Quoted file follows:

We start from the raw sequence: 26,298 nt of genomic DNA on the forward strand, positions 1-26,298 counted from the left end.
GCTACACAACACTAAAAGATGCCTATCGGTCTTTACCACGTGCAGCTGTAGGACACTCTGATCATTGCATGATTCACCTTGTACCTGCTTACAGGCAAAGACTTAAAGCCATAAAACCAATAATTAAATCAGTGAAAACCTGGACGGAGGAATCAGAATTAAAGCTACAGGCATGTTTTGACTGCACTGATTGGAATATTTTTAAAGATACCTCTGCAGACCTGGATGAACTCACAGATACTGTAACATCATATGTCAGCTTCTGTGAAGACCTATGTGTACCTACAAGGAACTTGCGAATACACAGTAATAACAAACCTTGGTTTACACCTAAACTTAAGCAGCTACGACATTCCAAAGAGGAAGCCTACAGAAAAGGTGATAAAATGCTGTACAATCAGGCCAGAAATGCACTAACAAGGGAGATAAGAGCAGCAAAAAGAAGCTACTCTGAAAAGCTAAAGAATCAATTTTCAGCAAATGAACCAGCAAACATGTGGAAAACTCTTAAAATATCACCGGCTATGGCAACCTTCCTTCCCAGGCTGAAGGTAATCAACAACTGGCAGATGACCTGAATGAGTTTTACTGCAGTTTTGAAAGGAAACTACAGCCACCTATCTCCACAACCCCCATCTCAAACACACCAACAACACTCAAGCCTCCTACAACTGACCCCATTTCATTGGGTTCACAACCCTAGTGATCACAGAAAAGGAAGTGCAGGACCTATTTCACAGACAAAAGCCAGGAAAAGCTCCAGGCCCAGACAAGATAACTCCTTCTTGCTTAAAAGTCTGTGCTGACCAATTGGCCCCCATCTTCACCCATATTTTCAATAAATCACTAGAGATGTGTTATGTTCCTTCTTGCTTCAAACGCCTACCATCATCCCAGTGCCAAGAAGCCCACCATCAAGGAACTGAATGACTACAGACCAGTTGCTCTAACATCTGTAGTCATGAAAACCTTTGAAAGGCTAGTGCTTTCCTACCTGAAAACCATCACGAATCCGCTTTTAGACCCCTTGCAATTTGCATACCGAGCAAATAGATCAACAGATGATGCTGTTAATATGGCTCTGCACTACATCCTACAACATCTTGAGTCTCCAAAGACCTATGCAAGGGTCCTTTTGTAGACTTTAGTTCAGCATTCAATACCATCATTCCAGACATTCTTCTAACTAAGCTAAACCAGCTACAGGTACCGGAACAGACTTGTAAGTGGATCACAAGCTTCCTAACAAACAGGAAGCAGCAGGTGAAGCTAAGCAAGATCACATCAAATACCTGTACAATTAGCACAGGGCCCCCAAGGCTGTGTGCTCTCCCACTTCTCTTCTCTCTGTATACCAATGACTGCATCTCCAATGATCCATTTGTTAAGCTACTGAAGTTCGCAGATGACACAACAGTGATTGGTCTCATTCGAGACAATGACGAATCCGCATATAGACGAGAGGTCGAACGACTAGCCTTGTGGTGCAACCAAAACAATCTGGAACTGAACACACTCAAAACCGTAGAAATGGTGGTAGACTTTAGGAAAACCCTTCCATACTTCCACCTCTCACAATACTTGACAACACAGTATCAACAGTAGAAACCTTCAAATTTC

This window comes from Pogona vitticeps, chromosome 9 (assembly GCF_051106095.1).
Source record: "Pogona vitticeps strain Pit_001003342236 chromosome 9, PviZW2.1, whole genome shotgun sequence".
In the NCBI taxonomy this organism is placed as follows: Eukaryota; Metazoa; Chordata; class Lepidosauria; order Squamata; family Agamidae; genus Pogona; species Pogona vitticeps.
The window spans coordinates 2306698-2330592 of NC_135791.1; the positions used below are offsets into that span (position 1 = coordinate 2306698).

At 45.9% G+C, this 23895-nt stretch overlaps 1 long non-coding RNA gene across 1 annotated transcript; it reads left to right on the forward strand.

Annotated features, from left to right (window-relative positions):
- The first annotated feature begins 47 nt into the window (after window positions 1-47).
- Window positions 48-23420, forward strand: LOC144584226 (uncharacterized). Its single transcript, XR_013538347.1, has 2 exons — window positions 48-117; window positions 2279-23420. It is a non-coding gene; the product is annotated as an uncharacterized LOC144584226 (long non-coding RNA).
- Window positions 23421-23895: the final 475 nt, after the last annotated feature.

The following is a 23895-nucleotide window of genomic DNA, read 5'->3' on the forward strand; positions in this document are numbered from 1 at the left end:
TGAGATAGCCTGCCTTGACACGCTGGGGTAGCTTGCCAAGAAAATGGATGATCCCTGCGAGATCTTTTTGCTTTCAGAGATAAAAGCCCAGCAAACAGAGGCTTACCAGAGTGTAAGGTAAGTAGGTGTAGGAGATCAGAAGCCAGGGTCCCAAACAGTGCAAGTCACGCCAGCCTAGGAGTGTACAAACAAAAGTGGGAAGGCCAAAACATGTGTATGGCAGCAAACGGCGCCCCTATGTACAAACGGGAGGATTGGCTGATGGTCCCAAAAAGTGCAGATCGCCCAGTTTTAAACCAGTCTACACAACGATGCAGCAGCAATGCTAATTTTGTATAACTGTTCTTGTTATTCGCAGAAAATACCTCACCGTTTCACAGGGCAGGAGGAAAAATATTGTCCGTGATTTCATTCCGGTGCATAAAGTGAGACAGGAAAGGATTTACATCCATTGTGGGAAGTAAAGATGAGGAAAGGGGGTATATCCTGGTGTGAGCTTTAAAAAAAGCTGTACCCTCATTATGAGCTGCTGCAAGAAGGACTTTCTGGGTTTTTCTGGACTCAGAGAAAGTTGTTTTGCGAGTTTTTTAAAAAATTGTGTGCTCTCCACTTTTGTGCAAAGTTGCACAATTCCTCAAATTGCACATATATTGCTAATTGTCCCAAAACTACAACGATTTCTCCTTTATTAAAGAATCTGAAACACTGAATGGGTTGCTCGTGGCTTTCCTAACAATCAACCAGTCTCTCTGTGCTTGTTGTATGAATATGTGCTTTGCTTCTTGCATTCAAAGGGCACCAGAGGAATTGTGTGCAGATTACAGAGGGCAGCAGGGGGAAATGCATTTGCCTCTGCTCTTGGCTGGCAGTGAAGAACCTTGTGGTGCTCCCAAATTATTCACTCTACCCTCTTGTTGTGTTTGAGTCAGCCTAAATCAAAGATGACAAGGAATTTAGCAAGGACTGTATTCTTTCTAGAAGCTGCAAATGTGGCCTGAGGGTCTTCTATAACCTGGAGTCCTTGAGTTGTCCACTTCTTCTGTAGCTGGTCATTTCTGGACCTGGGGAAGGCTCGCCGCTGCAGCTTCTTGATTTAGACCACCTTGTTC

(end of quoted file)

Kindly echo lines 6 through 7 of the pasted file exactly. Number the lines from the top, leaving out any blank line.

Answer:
The window spans coordinates 2306698-2330592 of NC_135791.1; the positions used below are offsets into that span (position 1 = coordinate 2306698).

At 45.9% G+C, this 23895-nt stretch overlaps 1 long non-coding RNA gene across 1 annotated transcript; it reads left to right on the forward strand.